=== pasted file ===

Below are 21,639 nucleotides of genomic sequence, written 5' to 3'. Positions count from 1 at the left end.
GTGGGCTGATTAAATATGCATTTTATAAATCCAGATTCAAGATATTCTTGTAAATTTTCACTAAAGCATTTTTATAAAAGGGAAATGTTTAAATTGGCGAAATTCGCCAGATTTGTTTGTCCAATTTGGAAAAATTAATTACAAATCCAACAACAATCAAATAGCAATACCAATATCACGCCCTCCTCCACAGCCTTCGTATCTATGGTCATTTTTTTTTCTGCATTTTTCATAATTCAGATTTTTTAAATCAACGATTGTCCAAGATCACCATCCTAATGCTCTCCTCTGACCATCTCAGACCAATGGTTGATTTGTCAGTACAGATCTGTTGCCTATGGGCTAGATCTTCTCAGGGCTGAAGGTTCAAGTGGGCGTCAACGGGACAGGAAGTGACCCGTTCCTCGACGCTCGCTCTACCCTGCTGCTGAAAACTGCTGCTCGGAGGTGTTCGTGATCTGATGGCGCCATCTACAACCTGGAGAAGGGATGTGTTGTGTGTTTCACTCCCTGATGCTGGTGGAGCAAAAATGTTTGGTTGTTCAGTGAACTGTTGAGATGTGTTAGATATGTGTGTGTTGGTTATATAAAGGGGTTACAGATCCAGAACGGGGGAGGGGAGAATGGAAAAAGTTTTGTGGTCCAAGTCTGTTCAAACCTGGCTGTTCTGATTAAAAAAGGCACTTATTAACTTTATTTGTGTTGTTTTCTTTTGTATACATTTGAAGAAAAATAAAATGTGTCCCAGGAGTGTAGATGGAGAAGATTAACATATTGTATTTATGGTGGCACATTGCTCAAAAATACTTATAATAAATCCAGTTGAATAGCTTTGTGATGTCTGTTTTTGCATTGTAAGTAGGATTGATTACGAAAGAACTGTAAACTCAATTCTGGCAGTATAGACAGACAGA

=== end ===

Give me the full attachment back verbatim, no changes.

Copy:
Below are 21,639 nucleotides of genomic sequence, written 5' to 3'. Positions count from 1 at the left end.
GTGGGCTGATTAAATATGCATTTTATAAATCCAGATTCAAGATATTCTTGTAAATTTTCACTAAAGCATTTTTATAAAAGGGAAATGTTTAAATTGGCGAAATTCGCCAGATTTGTTTGTCCAATTTGGAAAAATTAATTACAAATCCAACAACAATCAAATAGCAATACCAATATCACGCCCTCCTCCACAGCCTTCGTATCTATGGTCATTTTTTTTTCTGCATTTTTCATAATTCAGATTTTTTAAATCAACGATTGTCCAAGATCACCATCCTAATGCTCTCCTCTGACCATCTCAGACCAATGGTTGATTTGTCAGTACAGATCTGTTGCCTATGGGCTAGATCTTCTCAGGGCTGAAGGTTCAAGTGGGCGTCAACGGGACAGGAAGTGACCCGTTCCTCGACGCTCGCTCTACCCTGCTGCTGAAAACTGCTGCTCGGAGGTGTTCGTGATCTGATGGCGCCATCTACAACCTGGAGAAGGGATGTGTTGTGTGTTTCACTCCCTGATGCTGGTGGAGCAAAAATGTTTGGTTGTTCAGTGAACTGTTGAGATGTGTTAGATATGTGTGTGTTGGTTATATAAAGGGGTTACAGATCCAGAACGGGGGAGGGGAGAATGGAAAAAGTTTTGTGGTCCAAGTCTGTTCAAACCTGGCTGTTCTGATTAAAAAAGGCACTTATTAACTTTATTTGTGTTGTTTTCTTTTGTATACATTTGAAGAAAAATAAAATGTGTCCCAGGAGTGTAGATGGAGAAGATTAACATATTGTATTTATGGTGGCACATTGCTCAAAAATACTTATAATAAATCCAGTTGAATAGCTTTGTGATGTCTGTTTTTGCATTGTAAGTAGGATTGATTACGAAAGAACTGTAAACTCAATTCTGGCAGTATAGACAGACAGA